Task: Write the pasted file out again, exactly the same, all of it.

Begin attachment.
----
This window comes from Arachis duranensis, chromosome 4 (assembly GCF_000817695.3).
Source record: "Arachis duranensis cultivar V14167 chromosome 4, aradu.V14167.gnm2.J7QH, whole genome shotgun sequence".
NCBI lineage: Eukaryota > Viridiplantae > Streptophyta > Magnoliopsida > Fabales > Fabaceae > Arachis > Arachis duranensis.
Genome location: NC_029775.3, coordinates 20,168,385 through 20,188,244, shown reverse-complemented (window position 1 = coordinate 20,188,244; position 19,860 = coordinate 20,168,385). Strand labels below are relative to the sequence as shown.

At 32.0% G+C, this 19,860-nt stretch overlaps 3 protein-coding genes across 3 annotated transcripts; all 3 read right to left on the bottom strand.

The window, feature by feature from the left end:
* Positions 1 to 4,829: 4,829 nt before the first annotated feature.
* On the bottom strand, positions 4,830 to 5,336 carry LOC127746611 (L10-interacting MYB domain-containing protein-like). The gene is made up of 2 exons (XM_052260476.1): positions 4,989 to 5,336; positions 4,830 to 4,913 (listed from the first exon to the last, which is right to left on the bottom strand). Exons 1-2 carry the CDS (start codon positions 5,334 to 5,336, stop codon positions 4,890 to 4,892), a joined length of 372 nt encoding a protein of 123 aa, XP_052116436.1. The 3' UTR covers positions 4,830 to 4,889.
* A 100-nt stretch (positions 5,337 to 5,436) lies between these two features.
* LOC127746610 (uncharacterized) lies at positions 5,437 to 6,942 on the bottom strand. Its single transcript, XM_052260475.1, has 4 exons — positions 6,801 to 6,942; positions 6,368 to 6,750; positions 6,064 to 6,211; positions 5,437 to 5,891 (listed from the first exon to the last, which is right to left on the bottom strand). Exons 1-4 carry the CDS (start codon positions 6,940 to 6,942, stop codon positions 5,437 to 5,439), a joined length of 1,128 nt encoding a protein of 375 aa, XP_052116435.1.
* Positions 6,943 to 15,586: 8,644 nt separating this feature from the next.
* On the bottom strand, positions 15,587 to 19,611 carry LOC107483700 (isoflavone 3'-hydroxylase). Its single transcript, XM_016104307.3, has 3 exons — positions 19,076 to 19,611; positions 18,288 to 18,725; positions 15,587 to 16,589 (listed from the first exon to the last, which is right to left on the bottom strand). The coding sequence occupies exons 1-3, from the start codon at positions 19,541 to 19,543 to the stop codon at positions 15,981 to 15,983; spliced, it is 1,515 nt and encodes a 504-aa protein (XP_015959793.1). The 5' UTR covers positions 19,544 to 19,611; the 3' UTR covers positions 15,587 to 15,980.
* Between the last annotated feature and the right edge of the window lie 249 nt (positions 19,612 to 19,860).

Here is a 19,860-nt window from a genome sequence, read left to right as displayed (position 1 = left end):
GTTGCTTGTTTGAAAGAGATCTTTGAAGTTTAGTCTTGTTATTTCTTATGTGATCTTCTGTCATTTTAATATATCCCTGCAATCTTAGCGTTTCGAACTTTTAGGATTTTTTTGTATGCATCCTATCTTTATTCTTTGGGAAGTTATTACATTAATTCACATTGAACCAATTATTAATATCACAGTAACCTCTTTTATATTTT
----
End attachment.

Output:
This window comes from Arachis duranensis, chromosome 4 (assembly GCF_000817695.3).
Source record: "Arachis duranensis cultivar V14167 chromosome 4, aradu.V14167.gnm2.J7QH, whole genome shotgun sequence".
NCBI lineage: Eukaryota > Viridiplantae > Streptophyta > Magnoliopsida > Fabales > Fabaceae > Arachis > Arachis duranensis.
Genome location: NC_029775.3, coordinates 20,168,385 through 20,188,244, shown reverse-complemented (window position 1 = coordinate 20,188,244; position 19,860 = coordinate 20,168,385). Strand labels below are relative to the sequence as shown.

At 32.0% G+C, this 19,860-nt stretch overlaps 3 protein-coding genes across 3 annotated transcripts; all 3 read right to left on the bottom strand.

The window, feature by feature from the left end:
* Positions 1 to 4,829: 4,829 nt before the first annotated feature.
* On the bottom strand, positions 4,830 to 5,336 carry LOC127746611 (L10-interacting MYB domain-containing protein-like). The gene is made up of 2 exons (XM_052260476.1): positions 4,989 to 5,336; positions 4,830 to 4,913 (listed from the first exon to the last, which is right to left on the bottom strand). Exons 1-2 carry the CDS (start codon positions 5,334 to 5,336, stop codon positions 4,890 to 4,892), a joined length of 372 nt encoding a protein of 123 aa, XP_052116436.1. The 3' UTR covers positions 4,830 to 4,889.
* A 100-nt stretch (positions 5,337 to 5,436) lies between these two features.
* LOC127746610 (uncharacterized) lies at positions 5,437 to 6,942 on the bottom strand. Its single transcript, XM_052260475.1, has 4 exons — positions 6,801 to 6,942; positions 6,368 to 6,750; positions 6,064 to 6,211; positions 5,437 to 5,891 (listed from the first exon to the last, which is right to left on the bottom strand). Exons 1-4 carry the CDS (start codon positions 6,940 to 6,942, stop codon positions 5,437 to 5,439), a joined length of 1,128 nt encoding a protein of 375 aa, XP_052116435.1.
* Positions 6,943 to 15,586: 8,644 nt separating this feature from the next.
* On the bottom strand, positions 15,587 to 19,611 carry LOC107483700 (isoflavone 3'-hydroxylase). Its single transcript, XM_016104307.3, has 3 exons — positions 19,076 to 19,611; positions 18,288 to 18,725; positions 15,587 to 16,589 (listed from the first exon to the last, which is right to left on the bottom strand). The coding sequence occupies exons 1-3, from the start codon at positions 19,541 to 19,543 to the stop codon at positions 15,981 to 15,983; spliced, it is 1,515 nt and encodes a 504-aa protein (XP_015959793.1). The 5' UTR covers positions 19,544 to 19,611; the 3' UTR covers positions 15,587 to 15,980.
* Between the last annotated feature and the right edge of the window lie 249 nt (positions 19,612 to 19,860).

Here is a 19,860-nt window from a genome sequence, read left to right as displayed (position 1 = left end):
GTTGCTTGTTTGAAAGAGATCTTTGAAGTTTAGTCTTGTTATTTCTTATGTGATCTTCTGTCATTTTAATATATCCCTGCAATCTTAGCGTTTCGAACTTTTAGGATTTTTTTGTATGCATCCTATCTTTATTCTTTGGGAAGTTATTACATTAATTCACATTGAACCAATTATTAATATCACAGTAACCTCTTTTATATTTT